Classes of network topologies are identified in which shortest paths information can be succinctly stored at the nodes, if suitable names are assigned to them. The naming allows each edge at a node to be labelled with zero or more intervals of integers, representing all nodes reachable by a shortest path via that edge. Starting with the class of outerplanar networks, a natural hierarchy is established, based on the number of intervals required. The outerplanar networks are shown to be precisely the networks requiring just one interval per edge. An optimal algorithm is given for determining the labels for edges in outerplanar networks.
|Original language||English (US)|
|Title of host publication||Proceedings of the Annual ACM Symposium on Principles of Distributed Computing|
|Publisher||Association for Computing Machinery|
|Number of pages||10|
|State||Published - Nov 1 1986|
|Event||5th Annual ACM Symposium on Principles of Distributed Computing, PODC 1986 - Calgary, Canada|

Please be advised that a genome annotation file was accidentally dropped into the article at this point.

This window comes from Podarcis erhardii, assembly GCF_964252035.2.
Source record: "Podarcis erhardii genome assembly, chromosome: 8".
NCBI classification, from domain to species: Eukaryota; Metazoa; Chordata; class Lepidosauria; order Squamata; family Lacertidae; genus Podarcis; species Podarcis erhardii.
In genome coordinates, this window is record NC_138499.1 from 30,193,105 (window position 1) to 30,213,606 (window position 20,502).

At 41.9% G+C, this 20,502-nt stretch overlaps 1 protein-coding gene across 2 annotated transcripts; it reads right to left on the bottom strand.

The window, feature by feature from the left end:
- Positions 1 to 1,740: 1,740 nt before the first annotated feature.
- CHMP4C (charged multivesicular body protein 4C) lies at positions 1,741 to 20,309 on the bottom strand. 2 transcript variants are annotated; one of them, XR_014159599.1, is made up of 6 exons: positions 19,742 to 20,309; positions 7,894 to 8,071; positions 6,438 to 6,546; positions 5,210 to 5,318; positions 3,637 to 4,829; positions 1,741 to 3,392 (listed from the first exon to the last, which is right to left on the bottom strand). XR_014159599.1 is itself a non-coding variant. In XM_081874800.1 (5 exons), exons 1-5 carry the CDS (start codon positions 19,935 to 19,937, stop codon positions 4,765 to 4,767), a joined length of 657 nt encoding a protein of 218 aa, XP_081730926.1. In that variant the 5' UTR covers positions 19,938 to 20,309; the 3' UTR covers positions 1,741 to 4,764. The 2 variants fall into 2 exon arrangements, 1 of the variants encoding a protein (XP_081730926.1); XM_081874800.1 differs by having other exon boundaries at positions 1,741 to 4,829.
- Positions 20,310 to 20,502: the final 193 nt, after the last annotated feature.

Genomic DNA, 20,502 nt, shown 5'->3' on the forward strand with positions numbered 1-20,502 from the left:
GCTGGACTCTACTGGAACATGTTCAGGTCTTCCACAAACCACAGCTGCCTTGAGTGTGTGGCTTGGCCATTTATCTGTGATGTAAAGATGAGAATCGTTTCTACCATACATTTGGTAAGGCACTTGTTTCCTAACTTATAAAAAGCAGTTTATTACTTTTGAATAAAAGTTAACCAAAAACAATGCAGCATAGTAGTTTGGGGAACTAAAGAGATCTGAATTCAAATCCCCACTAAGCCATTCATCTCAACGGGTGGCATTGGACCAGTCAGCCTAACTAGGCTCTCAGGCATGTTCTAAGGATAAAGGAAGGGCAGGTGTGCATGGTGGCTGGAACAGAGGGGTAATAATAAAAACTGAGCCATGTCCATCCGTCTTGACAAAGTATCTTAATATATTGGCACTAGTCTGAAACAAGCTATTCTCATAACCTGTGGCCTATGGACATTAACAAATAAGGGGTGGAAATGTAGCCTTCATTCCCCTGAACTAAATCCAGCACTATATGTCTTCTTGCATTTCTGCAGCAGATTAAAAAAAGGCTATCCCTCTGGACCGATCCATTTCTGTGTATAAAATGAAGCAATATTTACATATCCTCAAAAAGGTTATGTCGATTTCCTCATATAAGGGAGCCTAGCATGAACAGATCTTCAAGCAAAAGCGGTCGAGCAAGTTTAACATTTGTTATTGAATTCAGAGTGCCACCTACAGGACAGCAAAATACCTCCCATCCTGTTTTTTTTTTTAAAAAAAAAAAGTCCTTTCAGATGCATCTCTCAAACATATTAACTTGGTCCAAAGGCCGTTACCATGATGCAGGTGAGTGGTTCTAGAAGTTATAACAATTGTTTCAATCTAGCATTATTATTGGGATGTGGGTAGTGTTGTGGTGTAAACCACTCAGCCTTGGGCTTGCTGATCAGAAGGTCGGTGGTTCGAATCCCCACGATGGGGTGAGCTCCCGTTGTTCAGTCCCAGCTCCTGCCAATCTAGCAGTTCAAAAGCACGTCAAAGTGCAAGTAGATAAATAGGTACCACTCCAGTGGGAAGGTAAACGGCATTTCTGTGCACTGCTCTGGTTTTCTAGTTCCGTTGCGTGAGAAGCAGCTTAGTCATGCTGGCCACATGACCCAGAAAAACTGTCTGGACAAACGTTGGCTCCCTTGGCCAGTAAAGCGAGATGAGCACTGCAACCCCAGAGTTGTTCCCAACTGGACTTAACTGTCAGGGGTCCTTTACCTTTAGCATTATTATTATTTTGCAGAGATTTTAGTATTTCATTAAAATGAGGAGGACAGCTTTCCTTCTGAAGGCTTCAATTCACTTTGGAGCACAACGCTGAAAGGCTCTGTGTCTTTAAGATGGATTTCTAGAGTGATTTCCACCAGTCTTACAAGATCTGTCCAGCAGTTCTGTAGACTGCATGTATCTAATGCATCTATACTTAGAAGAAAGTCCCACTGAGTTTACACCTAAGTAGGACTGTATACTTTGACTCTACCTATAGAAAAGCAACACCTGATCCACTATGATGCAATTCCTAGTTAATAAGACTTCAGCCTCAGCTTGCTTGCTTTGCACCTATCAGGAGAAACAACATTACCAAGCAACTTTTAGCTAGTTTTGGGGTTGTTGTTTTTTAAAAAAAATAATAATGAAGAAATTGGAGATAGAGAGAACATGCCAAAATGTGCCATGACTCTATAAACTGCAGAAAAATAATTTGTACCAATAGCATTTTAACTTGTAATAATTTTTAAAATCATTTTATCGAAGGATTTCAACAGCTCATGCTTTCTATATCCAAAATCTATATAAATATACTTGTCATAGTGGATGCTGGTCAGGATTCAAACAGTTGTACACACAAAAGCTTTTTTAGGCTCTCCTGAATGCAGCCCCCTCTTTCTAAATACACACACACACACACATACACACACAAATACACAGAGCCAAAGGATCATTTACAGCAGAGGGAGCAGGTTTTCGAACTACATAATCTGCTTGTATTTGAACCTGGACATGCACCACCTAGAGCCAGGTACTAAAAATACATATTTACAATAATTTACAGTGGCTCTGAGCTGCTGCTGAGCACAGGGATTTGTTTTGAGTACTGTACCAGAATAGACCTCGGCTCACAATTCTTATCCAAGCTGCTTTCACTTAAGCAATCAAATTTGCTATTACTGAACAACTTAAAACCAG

Duration: Aug 11 1986 → Aug 13 1986
|Name||Proceedings of the Annual ACM Symposium on Principles of Distributed Computing|
|Other||5th Annual ACM Symposium on Principles of Distributed Computing, PODC 1986|
|Period||8/11/86 → 8/13/86|
Bibliographical noteFunding Information:
1. Introduction A basic activity in a distributed network is the routing of messages between pairs of nodes. Assuming a cost function on the edges of the network, it is desirable that the routing of each message be along a shortest path. A straightforward approach is to maintain a complete routing table at each of the n nodes, which gives for each potential destination the name of the next node on a shortest path to the destination. This approach * This research was supported in part by the National Science Foundation under grant DCR-8320124.
© 1986 ACM.